Three key points underpin the on-going crisis in Bahrain:
- The current protest movement calling for government accountability and reinstatement of the constitution is decades old; in fact, it goes back to 1975 when the ruling family dissolved the National Assembly and suspended the 1973 constitution.
- The movement is not driven by sectarianism. Because the majority of the population is Shia, large numbers of the protesters are therefore Shia. Sunni reformers, however, are also actively involved in opposing regime repression and have been at the forefront of the reform movement.
- The Shia community is diverse politically, socially, and economically and has not voted as a bloc. Nor is the Shia community beholden to Iran. Bahraini Shia over the years have turned to Iraqi and Lebanese Shia Grand Ayatollahs for emulation, and although several prominent Bahraini Shia leaders have studied in Iran, the Shia community does not view Iranian senior clerics as their sources of emulation or marja'.
Bahraini protesters, like their counterparts in Egypt, Tunisia, Yemen, Libya, Syria, and elsewhere, are as diverse as the wider Bahraini society. They are villagers, city dwellers, laborers, farmers, professionals, teachers, health providers, and government employees. They seek dignity, justice, respect, and the opportunity to live as free citizens. Many of their postings on the Internet, Facebook, and Twitter reflect their desire to have the freedom to dream for a better life and pursue their dreams without repression or restrictions on their freedoms to speak, to create, to travel, and to associate with others. They also aspire to join the rising Arab generation as a peaceful force of change in their societies.
Contrary to Saudi and Bahraini government claims, calls for reform are not a Shia thing or a recipe for sectarianism. Media reports indicate the sectarianism argument has been pushed by the Saudi and Bahraini leadership in order to justify their actions against Bahraini peaceful protesters. Many Bahrainis view the main goal of the Saudi presence in the country is to persecute the Shia community and silence all opposition voices.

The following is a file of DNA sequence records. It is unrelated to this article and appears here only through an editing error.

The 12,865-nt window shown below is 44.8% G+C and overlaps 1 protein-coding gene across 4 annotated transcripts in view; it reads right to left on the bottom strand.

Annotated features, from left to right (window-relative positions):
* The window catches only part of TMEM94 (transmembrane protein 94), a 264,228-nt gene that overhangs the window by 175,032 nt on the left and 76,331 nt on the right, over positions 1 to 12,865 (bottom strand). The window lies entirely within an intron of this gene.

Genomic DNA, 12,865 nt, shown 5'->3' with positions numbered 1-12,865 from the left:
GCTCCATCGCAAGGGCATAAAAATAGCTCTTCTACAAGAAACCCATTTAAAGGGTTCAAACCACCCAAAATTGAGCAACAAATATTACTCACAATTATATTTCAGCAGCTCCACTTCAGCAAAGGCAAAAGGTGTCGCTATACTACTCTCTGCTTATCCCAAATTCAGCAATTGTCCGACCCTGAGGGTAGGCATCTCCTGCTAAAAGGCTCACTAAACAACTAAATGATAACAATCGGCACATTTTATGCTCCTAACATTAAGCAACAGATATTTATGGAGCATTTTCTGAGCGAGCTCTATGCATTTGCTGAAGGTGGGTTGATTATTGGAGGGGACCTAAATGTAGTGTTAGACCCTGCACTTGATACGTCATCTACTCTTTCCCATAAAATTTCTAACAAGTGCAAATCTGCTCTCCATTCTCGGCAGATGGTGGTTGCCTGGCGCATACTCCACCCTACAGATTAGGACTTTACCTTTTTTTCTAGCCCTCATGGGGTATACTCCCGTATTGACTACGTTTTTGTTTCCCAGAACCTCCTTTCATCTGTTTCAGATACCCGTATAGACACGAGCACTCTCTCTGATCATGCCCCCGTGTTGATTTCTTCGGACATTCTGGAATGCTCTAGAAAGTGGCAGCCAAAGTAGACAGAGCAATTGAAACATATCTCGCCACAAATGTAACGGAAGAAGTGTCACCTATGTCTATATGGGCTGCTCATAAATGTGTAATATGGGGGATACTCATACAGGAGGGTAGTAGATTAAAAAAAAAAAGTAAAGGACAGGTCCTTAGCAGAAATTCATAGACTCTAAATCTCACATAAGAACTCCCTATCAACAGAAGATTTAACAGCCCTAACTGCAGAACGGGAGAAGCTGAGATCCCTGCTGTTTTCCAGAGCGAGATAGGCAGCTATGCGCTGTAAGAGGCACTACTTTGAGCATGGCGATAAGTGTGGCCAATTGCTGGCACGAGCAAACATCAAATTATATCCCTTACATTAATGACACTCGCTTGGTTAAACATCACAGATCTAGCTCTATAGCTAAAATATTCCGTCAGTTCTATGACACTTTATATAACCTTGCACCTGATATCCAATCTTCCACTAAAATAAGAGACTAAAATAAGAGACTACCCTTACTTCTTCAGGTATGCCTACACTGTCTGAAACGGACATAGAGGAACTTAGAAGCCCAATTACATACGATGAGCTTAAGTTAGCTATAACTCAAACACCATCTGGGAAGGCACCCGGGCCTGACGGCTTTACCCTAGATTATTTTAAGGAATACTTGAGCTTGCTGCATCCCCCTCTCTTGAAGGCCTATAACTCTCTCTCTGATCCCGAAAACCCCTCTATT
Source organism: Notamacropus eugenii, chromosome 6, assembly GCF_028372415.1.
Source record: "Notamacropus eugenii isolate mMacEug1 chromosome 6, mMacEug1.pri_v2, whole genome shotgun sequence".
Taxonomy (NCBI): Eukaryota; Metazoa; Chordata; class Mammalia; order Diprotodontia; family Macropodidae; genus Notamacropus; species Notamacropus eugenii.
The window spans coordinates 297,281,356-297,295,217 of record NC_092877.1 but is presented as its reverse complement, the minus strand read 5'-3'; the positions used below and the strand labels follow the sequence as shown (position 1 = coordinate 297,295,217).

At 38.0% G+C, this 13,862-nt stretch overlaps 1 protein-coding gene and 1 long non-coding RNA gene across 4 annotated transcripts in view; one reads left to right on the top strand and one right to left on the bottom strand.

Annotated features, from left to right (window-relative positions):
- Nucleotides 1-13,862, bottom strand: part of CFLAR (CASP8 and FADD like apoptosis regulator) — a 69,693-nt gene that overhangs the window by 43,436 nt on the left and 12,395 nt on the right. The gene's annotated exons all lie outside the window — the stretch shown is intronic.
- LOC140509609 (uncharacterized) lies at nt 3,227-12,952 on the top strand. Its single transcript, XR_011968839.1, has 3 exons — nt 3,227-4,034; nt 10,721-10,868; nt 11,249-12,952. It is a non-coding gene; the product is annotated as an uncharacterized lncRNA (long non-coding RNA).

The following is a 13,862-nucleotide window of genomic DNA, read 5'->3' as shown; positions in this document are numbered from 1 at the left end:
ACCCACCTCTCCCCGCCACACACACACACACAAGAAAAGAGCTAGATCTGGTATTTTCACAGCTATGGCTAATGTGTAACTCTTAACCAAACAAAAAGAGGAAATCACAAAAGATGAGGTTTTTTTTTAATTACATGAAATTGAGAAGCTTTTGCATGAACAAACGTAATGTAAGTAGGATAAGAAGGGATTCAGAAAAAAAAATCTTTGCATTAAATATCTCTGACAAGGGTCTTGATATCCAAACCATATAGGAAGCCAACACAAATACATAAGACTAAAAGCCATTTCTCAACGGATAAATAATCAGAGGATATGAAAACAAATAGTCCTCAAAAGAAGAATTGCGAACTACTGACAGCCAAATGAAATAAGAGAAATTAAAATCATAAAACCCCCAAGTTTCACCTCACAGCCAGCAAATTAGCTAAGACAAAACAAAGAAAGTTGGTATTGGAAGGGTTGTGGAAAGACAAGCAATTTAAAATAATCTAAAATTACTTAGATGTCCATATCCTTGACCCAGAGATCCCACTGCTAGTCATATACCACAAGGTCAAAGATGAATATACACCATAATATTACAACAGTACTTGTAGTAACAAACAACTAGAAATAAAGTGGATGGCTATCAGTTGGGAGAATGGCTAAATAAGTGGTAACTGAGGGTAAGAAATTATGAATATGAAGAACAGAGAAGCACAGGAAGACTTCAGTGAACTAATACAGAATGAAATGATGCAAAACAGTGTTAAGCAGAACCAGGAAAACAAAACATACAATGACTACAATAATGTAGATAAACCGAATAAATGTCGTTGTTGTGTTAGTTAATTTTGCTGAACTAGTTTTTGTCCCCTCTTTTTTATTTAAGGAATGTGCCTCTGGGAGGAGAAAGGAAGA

The three key ingredients of the envisioned compromise involve a return to the 1973 constitution, a re-establishment of a popularly elected national Assembly, which the king’s father dissolved in 1975, and dissolving the current government, which has been headed by the king’s uncle, Shaykh Khalifa, since independence in 1971. The prime minister is perhaps the most disliked senior member of Al Khalifa because of perceived corruption, nepotism, and repression, according to academic analysis and media reports. Many Bahrainis also view him as a staunch opponent to reform within the ruling family. The opposition movement maintains that implementing these demands will lead to transparent and accountable government, a just distribution of wealth, recognition of freedoms of speech, assembly, and the press, and an independent judiciary.
The pro-reform demands are in response to economic, political, and social grievances, which many Bahrainis have endured for decades. I have discussed many of these grievances in the first edition of my book, Bahrain: Political Development in a Modernizing Society, which Lexington Books published in 1976. These grievances, including the same prime minister, continue to exist in the country today.
Emile Nakhleh is the author of Bahrain: Political Development in a Modernizing Society (Lexington Books, 2011).